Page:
by Dr Clare Macdonald, General Practitioner
Feeding is the most strenuous activity undertaken by a newborn, and the activity it will undertake most frequently. For the mother, however she is feeding her baby, feeding will be a huge part of her life for the neonatal period. Healthcare professionals should be mindful that while they are seeing the mother for a brief snapshot in time, the issue of feeding will almost certainly be amongst her most frequent thoughts. Discussions around feeding should be respectful, supportive and evidence based; assumptions should not be made, nor judgements voiced about feeding choices. The intense sense of protectiveness felt by many mothers will extend to the choices she makes for her child.
Feeding can provide a time for bonding. Many women have known of their child for 36 weeks by the time they meet them, having single-handedly provided them with a nurturing environment and all the nutrition they need during that period. Breastfeeding provides the next stage in this journey and its physiological and psychological benefits to the mother should not be underestimated. Access to specialist breastfeeding support should be made available to all mothers who need or want it. Regardless of feeding method, skin-to-skin contact and responsive feeding promote secure infant attachment and bonding and should be valued. For babies who are artificially fed, the time spent preparing and giving feeds by the caregiver is important. Parents and carers should have access to safe and impartial information about feeding their baby.
The 6-8 Week Postnatal Check
The GP 6-8 week postnatal check is an ideal opportunity to enquire about infant feeding issues. Acknowledging the time constraints of this contact, and that there is a lot to cover, discussing infant feeding is important and the attitude of the GP towards it can be key. It may be sensitive to start with an open question, for example:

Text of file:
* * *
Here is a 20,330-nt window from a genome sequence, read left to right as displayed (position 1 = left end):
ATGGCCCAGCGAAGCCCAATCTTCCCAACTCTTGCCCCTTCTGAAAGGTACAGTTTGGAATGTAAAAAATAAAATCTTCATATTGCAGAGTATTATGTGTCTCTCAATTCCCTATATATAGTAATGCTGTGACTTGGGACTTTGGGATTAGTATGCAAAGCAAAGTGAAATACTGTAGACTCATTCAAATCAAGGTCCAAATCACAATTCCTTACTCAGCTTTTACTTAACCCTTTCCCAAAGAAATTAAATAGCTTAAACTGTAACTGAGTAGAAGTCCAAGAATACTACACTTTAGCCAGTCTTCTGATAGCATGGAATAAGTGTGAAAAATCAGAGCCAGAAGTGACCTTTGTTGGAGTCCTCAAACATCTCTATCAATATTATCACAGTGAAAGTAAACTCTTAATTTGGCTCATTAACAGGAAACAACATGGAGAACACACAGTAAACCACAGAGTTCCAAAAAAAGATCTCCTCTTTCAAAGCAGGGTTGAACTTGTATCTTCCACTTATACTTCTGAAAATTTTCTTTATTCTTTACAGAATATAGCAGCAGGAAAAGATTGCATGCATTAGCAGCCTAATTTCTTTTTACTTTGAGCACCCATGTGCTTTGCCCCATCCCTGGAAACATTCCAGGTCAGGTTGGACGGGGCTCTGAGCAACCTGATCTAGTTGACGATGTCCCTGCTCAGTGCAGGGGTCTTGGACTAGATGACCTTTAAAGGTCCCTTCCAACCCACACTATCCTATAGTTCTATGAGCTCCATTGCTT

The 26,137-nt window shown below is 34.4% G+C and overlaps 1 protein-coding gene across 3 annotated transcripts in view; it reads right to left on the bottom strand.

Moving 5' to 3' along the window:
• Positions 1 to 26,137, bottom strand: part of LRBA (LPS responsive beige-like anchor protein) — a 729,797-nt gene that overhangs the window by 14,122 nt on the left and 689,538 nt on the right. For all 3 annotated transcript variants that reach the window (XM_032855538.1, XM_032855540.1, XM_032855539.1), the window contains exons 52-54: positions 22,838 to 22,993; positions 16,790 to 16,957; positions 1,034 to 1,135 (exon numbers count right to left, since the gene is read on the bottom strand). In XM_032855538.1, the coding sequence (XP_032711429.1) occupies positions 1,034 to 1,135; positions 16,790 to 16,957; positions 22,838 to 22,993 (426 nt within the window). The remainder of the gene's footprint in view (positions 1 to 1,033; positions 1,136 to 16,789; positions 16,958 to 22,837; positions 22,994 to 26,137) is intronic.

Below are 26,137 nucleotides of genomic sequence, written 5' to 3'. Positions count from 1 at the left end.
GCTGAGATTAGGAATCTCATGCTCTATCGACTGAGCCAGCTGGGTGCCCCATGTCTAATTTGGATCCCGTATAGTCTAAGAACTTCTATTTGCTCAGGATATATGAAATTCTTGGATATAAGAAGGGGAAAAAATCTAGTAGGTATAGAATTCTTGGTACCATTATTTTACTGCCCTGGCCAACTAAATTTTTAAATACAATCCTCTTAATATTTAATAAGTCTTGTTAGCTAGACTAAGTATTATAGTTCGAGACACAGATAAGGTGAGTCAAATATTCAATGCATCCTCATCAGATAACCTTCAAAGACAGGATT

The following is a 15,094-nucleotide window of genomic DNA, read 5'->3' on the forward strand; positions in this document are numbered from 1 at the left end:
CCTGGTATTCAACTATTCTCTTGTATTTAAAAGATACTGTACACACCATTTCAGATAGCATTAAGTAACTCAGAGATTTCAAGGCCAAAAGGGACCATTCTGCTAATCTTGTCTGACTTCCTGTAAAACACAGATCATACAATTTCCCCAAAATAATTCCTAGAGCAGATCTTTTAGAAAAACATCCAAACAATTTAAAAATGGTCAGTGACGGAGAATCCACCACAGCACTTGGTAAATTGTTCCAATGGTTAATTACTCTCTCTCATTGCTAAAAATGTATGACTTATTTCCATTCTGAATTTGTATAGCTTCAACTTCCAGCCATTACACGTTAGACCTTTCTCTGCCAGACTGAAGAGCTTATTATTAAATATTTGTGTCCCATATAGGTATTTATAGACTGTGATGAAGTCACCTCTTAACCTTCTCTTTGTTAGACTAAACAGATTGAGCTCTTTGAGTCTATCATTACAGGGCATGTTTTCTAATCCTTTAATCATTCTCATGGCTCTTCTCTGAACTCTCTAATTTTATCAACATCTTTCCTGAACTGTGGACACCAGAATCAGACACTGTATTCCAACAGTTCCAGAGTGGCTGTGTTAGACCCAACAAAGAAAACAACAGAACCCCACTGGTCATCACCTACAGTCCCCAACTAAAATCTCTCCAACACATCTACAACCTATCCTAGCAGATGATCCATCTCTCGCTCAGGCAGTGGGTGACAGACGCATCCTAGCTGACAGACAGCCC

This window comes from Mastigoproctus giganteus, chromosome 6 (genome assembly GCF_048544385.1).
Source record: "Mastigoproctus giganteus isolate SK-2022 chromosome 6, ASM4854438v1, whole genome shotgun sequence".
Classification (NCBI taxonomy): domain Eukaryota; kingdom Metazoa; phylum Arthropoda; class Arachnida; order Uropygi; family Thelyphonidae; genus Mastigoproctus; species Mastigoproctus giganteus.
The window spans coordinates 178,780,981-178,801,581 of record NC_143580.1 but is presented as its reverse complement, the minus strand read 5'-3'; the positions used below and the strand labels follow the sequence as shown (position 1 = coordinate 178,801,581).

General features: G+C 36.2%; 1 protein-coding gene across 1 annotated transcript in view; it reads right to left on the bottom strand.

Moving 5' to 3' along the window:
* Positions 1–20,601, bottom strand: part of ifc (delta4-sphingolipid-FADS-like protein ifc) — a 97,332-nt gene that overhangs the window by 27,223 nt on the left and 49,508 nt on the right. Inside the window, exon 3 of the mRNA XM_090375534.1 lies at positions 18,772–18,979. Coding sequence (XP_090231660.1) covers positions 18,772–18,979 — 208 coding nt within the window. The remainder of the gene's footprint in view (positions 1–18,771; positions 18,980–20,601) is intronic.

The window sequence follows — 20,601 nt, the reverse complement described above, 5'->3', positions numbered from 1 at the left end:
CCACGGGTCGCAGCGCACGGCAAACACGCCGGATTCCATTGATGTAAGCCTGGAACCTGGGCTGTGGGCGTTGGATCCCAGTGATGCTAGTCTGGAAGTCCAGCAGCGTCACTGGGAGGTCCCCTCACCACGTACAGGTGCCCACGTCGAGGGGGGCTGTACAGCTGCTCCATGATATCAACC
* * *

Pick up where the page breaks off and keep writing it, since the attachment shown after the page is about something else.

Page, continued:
How’s feeding going?
This is likely to uncover feeding method, and any current problems which can then be addressed. Infant feeding experts suggest congratulating the mother on any breastfeeding she has achieved to date even if she is no longer breastfeeding (personal communication in GPIFN Online Forum).
Breastfeeding problems can be addressed, local support groups signposted and if needed, up to date information on formula feeding given. If there is a sense that the mother has stopped breastfeeding and has regret about this, as well as assessing the impact on her mental wellbeing, relactation could be discussed (see our information on the ‘Breastfeeding‘ and ‘Maternal Mental Health‘ pages) .
NICE Guidelines CG37: Postnatal Care up to 8 Weeks after Birth Last Updated February 2015
Further Information on Issues Relating to the Mother
This sub-section of the website includes information on the following topics and their links to infant feeding: